Business Analytics vs. Data Science
“Business analytics” and “data science” — are they basically interchangeable terms, or entirely separate professional pursuits? There’s certainly overlap on the topic of Big Data and using data to inform decisions. There is no dispute over the fact that both business analysts and data scientists use exponentially growing sources of data to do their work. [Check out PARIS Tech’s recent post on Big Data]
An article and featured infographic by Angela Guess for Dataversity.net argues that the terms business intelligence and data scientist are distinct, and not just because one pursuit applies to business, and the other to scientific results.
Click below to read the original article which accompanies the business intelligence vs. data scientist infographic.
Infographic: Business Analytics v. Data Science
“There’s nothing inherently wrong with spreadsheets; they’re excellent tools for many different jobs. But data visualization and data communication is not one of them.” – Bernard Marr
We couldn’t agree more with what Bernard is saying in his article, “Why You Must STOP Reporting Data in Excel!” Excel is everywhere and it has proven to be a valuable resource to every company across the globe. The problem is that many companies are using spreadsheets as their main line of communication internally. Excel is great at displaying all of the raw data you could possibly dream of, just ask any Data Analyst, who eats, sleeps and dreams of never-ending spreadsheets. Bernard gets right to the point and lays out the top 4 reasons that spreadsheets are not the right fit for visualizing data and communication within an organization.
Most people don’t like them.
Bernard makes a great point, unless you work with Excel frequently like a data analyst, it has the reputation of being intimidating. Employees will be reluctant to use it, let alone even think about analyzing data from it. If employees are not clerking in Excel all day, they are most likely going to give Excel the cold shoulder when it comes to communicating data.
Important data is hidden.
I think it is safe to agree with Bernard on this. Spreadsheets are not the best visualization tool out there. Most spreadsheets today are full of endless numbers. If users can’t look at the data and quickly decipher valuable vs. non-valuable, that is a problem. There are better visualization tools that paint a clearer picture and allow for effective communication.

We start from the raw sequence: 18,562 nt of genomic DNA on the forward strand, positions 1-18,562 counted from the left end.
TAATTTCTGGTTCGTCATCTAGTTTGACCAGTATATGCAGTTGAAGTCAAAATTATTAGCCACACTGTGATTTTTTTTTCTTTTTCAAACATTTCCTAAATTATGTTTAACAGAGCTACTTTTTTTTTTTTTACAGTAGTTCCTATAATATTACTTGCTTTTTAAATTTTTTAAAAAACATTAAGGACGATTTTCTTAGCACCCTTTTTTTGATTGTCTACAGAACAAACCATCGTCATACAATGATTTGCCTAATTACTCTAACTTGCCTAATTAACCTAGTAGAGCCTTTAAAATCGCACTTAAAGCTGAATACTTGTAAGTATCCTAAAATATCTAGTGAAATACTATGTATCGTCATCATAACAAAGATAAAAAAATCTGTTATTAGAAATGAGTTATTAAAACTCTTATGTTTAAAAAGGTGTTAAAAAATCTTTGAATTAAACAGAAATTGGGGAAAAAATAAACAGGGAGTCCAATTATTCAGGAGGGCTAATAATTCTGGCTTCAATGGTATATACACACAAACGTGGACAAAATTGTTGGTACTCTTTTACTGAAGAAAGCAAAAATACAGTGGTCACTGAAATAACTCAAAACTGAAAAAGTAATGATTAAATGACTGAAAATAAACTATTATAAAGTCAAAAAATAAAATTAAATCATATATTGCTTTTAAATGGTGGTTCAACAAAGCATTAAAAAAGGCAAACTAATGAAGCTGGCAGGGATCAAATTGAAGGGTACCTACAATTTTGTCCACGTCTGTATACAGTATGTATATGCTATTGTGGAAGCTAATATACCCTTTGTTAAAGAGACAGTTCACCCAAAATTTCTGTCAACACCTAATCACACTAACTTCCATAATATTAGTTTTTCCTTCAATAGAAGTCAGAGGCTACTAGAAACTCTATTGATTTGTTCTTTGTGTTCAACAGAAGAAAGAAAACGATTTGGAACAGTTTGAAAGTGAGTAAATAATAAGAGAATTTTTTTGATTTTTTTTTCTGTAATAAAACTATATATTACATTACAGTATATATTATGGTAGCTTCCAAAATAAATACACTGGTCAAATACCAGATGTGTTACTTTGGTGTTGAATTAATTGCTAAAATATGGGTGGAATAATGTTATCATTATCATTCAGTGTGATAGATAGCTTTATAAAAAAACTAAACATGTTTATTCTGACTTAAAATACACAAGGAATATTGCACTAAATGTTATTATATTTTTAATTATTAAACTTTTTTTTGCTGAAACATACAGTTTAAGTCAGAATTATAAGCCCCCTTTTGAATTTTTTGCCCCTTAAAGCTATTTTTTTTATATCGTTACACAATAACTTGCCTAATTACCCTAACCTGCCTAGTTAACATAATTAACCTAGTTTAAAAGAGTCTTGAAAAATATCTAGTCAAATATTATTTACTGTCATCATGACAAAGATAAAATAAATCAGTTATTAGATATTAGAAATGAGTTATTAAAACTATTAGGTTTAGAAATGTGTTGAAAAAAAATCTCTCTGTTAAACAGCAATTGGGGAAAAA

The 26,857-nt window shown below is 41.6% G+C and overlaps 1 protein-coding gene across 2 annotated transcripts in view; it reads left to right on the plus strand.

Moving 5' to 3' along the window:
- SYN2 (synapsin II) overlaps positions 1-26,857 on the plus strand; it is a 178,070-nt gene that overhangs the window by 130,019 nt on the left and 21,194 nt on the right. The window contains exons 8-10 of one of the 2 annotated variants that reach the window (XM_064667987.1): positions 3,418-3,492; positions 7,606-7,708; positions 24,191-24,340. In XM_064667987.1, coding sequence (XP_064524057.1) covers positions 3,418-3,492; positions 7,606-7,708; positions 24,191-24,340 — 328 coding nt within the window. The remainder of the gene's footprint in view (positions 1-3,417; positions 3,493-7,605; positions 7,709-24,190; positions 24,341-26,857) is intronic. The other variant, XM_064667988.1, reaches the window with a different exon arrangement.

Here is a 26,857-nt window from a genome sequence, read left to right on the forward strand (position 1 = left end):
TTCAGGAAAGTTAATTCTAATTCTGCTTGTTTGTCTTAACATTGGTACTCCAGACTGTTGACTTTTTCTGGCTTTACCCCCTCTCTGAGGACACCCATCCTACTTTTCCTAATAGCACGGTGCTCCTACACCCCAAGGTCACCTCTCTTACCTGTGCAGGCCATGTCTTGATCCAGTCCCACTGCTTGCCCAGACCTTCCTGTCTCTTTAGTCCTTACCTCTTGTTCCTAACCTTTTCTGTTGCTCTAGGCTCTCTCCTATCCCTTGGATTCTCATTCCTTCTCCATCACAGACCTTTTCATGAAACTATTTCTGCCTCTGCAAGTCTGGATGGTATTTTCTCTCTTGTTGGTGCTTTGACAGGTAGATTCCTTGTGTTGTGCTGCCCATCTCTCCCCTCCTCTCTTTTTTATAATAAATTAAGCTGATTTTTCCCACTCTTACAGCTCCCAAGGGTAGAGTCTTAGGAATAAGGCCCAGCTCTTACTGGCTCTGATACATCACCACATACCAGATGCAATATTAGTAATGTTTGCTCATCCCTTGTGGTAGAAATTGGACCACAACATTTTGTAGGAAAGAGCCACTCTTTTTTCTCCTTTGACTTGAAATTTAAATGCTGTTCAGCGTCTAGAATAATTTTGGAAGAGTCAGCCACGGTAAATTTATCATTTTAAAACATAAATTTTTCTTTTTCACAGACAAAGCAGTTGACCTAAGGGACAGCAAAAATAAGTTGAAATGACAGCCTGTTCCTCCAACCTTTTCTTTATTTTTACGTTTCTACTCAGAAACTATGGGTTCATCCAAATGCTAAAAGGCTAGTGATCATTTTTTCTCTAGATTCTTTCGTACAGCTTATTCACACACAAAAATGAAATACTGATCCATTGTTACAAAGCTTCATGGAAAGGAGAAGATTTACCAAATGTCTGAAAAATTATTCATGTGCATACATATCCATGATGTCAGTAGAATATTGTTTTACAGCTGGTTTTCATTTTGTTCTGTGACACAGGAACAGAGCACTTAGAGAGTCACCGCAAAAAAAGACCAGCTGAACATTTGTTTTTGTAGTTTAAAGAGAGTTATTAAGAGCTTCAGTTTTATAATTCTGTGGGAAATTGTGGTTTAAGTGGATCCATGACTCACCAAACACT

Loss of historical data.
Users in Excel are constantly updating the facts and data as necessary. The downfall to that is it essentially erases all historical data. Without historical data there is no clear way to see the trends and patterns. It takes away the ability to make predictions for the future.
It’s difficult to share.
Spreadsheets are not ideal for collaborative data sharing because they allow the risk of having data deleted or changed. The way that data is shared today is by emailing updated spreadsheets. This data is considered stale or dead, it lacks the key component of remaining “live” or in real-time. This way of sharing is not only time consuming but eliminates the opportunity for users to collaborate while never losing connection to the most updated information available.
The great news is, there’s an easy answer to all of the common frustrations of spreadsheets…
PowerOLAP is an example of a product developed with a solution that addresses all of these problems. It allows for real-time collaboration between users, while always remaining “live”. It has the ability to store historical data which allows for accurate analytical predictions to be reported. Take a deeper look into PowerOLAP and see how it can take your organization to the next level.
To read the entire article by Bernard Marr, click here.